"As many of you know, Steve Perry, lead singer of the wildly popular rock 'n' roll group Journey, has been afflicted with several mysterious ailments that have mystified countless doctors and specialists. In addition to experiencing a strange hip disorder, and unexplainable blindness, the popular singer has now been struck completely dumb. However, manager Herbie Herbert says that the band is too dedicated to let that stop them from promoting their latest album, Escape. Thanks to an innovative idea, the band will not be canceling their live tour dates. Production is already underway for a special tour, wherein the band will play live music, while Steve Perry lip-synchs to his previously recorded vocals. They will also be filming music videos for almost every song on the album, set for release a few months after the tour is over. There you have it, Journey fans! Despite the rocky path their lead singer has been forced to trod, Journey's adventure is not at an end!"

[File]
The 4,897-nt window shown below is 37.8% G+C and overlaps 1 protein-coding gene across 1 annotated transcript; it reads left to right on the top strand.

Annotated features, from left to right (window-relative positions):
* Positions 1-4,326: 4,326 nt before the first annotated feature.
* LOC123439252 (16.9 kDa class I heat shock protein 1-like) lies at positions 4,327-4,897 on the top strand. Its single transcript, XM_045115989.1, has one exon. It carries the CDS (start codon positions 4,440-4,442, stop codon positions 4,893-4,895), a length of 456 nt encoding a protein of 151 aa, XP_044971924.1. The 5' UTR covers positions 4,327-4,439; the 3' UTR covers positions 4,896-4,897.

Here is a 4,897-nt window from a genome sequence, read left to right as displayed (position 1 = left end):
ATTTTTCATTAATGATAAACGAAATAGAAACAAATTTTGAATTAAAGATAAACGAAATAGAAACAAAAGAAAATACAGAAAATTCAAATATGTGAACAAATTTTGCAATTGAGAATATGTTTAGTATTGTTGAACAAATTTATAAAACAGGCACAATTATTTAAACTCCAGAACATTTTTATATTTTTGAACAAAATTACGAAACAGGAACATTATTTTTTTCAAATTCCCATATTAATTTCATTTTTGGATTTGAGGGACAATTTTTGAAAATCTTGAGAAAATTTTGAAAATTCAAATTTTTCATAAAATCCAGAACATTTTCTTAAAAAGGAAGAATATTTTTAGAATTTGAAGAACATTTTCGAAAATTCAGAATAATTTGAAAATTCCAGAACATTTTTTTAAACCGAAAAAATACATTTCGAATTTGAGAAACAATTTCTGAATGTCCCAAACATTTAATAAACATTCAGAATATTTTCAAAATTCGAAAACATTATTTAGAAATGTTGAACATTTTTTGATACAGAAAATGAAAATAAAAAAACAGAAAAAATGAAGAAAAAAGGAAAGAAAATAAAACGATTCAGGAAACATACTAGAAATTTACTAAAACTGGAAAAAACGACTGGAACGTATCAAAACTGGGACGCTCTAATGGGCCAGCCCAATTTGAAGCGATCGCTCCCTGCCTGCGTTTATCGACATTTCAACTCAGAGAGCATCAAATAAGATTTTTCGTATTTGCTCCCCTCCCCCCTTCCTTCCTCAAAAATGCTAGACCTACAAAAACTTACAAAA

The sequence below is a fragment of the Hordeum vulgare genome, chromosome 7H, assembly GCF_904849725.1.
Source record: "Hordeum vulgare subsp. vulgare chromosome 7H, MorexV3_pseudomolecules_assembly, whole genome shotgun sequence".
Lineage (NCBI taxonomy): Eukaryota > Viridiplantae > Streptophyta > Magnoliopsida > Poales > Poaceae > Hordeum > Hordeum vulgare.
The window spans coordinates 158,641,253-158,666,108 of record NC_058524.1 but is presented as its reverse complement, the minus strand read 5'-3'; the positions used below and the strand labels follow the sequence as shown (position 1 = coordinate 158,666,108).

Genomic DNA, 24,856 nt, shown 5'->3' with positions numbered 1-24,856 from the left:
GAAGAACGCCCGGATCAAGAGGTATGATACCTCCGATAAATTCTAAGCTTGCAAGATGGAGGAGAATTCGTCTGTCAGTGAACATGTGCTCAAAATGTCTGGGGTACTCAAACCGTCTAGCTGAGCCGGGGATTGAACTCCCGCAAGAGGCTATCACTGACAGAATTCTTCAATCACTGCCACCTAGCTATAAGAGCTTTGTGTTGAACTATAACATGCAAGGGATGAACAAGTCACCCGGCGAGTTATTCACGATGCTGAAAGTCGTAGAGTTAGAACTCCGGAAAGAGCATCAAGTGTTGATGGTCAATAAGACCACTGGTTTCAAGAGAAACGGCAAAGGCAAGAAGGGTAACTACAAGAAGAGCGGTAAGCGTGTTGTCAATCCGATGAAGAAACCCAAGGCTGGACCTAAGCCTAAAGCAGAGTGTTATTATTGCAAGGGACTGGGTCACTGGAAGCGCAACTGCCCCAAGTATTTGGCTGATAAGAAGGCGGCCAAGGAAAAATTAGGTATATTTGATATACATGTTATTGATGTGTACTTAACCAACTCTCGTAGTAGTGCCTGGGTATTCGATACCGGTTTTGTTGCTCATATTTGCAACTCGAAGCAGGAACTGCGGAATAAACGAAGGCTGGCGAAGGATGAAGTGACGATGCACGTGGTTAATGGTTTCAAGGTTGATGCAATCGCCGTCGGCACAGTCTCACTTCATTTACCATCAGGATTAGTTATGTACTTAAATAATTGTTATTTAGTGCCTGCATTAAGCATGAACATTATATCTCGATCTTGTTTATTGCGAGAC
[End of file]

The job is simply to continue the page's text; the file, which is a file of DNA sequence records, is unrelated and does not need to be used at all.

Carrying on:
He folded the newspaper up and pulled out a small pair of binoculars. They were already opening his gift.
Steve set the canvas down on the coffee table and wrote on his board. "This is getting scary."
"You're telling me," Beth said. "I know that had to have taken several hours to make. Herbie couldn't have told the press early enough for the evening papers to print it."
"How did he know?" Steve wrote.
"It must be one of those nurses leaking information," Beth said.
"Still, it's pretty freaky all the same." Steve nodded. "Are you going to read it?" Beth asked.
"Is it all black, like the last one?"
"No. It's an abstract. Just a bunch of swirling colors, but it is pretty." Steve smiled slightly, imagining it. He fingered the rounded buttons, then wrote the message down for Beth.
Words can't express how I feel either.
Still your number one fan,
Steve sat on the couch thinking. He erased the board and wrote, "Doesn't exactly sound threatening, does it?"
"No," Beth said. "But I still don't like it. I know it sounds paranoid, but none of this stuff started happening to you until after we met that guy."
Steve frowned. "You're right," he wrote. "Do you think it could be connected?"
Beth sighed. "I'm not sure. I mean, I don't see how it could be. How could he possibly be doing these things to you? And even if he could, why would he? He's obviously a huge fan of yours. So much so as to be fairly frightening. Why would he hurt you?"
"I don't know," Steve wrote. "I don't think he would. And you're right. Even if he wanted to, how could he?" Steve let Beth read that message, then wrote another. "I think I'll go ahead and send him a thank you."
"Okay. Do you want me to write it?"